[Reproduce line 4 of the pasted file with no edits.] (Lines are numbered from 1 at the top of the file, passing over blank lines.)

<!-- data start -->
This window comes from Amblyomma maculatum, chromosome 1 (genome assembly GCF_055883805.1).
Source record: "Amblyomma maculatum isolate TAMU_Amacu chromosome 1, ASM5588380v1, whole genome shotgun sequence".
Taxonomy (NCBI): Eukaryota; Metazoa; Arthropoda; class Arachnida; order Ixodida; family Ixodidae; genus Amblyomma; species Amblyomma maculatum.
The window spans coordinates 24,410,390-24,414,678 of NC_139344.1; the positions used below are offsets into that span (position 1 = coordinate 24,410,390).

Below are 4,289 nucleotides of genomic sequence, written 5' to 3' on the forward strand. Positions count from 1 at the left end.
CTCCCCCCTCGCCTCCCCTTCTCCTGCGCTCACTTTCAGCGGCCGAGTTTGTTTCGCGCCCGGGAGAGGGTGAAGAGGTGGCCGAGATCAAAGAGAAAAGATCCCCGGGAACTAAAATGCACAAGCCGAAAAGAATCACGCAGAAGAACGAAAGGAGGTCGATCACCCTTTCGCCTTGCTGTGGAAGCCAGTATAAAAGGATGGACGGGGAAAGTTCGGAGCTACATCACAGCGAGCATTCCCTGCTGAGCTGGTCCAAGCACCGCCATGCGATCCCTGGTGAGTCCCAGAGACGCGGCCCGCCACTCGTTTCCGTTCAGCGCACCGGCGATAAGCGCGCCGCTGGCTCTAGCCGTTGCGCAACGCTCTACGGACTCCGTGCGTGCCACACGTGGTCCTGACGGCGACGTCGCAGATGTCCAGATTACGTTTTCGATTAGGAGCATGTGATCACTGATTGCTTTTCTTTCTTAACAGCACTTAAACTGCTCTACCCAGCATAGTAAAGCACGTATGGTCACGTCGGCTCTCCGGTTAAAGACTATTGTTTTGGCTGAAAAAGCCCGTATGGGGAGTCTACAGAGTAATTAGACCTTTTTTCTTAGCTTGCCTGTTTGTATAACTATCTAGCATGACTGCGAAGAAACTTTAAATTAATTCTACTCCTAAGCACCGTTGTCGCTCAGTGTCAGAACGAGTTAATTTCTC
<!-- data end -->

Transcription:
The window spans coordinates 24,410,390-24,414,678 of NC_139344.1; the positions used below are offsets into that span (position 1 = coordinate 24,410,390).